Country Profile

In response to mass protests held since November 2015 across the country, which, according to local and international human rights groups, have claimed the lives of over 800 protestors and led to the arbitrary detention of tens of thousands, the Ethiopian Government declared a six-month nationwide State of Emergency in October 2016 that was extended by an additional four months, with an easing on some of the restrictions, on 30 March 2017.

The ACHPR has called for an international, independent, and impartial investigation into allegations of the use of excessive and unnecessary lethal force by security to disperse and suppress peaceful protests in November 2016. The State of Emergency directives give sweeping powers to Command Post, which has been appointed by the House of Representatives to enforce the decree, including the suspension of fundamental and non-derogable political and democratic rights protected by the Ethiopian Constitution, the African Charter on Human and Peoples’ Rights, and other international human rights treaties to which Ethiopia is party.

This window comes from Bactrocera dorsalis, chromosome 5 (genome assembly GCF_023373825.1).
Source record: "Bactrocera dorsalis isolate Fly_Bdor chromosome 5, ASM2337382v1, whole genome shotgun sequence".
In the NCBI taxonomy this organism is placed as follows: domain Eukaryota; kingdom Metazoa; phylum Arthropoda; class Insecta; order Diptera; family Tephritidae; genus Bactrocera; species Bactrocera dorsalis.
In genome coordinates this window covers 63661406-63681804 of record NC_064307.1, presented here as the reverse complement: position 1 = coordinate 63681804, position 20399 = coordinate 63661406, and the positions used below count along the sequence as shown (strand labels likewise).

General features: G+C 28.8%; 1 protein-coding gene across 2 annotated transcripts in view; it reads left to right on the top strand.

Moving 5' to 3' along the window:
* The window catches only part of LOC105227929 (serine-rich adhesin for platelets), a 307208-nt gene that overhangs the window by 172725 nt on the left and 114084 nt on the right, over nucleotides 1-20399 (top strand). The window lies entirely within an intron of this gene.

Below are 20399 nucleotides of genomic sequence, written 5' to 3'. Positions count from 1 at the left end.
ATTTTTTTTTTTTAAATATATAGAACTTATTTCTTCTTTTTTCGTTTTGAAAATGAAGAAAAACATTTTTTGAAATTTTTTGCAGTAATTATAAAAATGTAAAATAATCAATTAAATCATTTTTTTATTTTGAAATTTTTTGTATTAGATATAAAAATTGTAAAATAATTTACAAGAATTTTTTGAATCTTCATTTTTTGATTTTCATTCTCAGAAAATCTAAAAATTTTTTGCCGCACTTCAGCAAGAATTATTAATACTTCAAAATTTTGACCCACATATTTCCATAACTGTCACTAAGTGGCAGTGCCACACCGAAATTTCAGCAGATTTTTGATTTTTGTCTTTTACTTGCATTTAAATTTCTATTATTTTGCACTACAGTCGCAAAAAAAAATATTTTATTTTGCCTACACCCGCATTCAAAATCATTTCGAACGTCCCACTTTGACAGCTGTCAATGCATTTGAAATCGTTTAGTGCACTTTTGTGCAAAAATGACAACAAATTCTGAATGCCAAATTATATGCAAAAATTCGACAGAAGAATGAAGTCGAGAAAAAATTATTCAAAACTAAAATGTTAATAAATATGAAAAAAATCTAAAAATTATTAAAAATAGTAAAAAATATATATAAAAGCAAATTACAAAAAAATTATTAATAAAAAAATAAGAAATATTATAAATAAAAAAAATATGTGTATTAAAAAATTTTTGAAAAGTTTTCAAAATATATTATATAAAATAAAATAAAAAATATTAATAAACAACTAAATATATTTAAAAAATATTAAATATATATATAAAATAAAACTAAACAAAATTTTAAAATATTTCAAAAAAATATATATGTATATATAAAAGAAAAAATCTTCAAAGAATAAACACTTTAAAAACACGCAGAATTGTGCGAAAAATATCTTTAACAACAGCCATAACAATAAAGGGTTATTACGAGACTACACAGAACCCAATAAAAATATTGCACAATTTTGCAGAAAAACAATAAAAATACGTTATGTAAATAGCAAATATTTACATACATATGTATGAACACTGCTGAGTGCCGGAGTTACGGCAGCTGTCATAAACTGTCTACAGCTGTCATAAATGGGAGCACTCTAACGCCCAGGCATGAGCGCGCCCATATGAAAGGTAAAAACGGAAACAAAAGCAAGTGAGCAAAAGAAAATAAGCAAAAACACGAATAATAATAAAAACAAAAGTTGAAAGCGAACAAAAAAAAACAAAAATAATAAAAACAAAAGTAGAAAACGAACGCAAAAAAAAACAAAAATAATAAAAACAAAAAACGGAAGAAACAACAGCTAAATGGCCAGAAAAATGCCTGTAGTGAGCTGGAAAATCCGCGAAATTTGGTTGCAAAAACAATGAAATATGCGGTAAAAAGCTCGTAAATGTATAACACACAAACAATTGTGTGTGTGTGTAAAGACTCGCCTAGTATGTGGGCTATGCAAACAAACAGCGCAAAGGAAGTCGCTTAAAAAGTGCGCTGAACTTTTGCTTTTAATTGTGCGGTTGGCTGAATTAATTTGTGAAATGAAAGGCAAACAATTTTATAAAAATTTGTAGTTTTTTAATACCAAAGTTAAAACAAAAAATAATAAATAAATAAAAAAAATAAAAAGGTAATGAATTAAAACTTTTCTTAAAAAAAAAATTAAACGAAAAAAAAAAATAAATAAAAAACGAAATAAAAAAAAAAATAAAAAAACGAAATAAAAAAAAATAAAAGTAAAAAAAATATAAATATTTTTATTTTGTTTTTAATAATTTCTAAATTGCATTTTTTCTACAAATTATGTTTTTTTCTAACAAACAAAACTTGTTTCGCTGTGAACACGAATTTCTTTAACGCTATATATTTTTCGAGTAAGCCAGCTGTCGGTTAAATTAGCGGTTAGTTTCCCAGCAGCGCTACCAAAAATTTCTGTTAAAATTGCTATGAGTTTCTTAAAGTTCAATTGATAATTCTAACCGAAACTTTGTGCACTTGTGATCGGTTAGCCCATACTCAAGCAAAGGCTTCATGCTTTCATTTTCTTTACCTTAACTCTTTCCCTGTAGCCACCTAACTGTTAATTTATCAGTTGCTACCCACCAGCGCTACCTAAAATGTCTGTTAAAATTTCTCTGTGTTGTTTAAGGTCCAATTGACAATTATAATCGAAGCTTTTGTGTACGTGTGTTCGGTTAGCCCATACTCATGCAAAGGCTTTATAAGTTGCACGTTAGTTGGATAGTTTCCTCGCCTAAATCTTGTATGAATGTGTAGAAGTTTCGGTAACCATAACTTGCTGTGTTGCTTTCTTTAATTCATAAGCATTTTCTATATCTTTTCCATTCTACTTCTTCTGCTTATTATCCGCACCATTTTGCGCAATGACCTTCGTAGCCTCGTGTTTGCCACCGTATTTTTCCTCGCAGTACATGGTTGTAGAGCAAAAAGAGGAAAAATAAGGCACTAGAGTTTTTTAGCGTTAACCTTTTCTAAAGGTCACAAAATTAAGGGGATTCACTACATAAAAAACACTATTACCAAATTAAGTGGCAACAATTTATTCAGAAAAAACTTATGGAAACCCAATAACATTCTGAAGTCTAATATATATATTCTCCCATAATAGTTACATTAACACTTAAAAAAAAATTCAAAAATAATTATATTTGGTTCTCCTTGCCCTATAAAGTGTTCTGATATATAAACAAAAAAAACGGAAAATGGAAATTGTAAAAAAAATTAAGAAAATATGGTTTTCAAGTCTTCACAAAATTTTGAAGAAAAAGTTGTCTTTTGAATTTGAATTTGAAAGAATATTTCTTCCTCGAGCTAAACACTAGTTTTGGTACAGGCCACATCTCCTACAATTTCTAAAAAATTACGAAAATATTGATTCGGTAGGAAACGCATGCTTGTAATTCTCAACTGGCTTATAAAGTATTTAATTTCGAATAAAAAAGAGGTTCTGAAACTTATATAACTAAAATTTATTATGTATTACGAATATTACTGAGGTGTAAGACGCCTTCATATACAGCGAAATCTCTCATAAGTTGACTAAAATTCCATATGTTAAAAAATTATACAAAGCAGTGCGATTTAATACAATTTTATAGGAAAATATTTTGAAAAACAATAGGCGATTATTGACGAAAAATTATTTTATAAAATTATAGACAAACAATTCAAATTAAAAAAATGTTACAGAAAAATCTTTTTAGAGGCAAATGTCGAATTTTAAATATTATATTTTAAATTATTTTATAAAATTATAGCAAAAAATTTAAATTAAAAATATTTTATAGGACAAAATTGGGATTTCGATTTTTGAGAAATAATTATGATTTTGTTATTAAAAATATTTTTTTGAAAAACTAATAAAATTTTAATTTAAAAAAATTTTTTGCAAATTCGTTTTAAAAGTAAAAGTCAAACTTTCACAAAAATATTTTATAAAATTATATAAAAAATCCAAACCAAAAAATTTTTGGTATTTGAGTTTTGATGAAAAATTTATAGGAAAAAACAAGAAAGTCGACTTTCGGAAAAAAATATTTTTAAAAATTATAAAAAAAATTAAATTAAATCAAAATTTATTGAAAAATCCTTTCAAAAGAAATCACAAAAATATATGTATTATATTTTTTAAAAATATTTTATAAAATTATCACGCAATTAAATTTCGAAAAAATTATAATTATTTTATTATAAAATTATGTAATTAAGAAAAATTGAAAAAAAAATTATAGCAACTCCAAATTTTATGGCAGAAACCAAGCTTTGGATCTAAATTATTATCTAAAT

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Freedom of Association

Three of Ethiopia’s main opposition parties, the Unity for Democracy and Justice (UDJ), Blue Party, and All Ethiopian Unity Party (AEUP) have claimed that a large number of their leaders and members were targeted by Command Post and arbitrarily arrested. It is reported that tens of UDJ members were arrested both under the State of Emergency and before the decree was announced. AEUP reported that approximately 20 of its members were arrested in the last few weeks.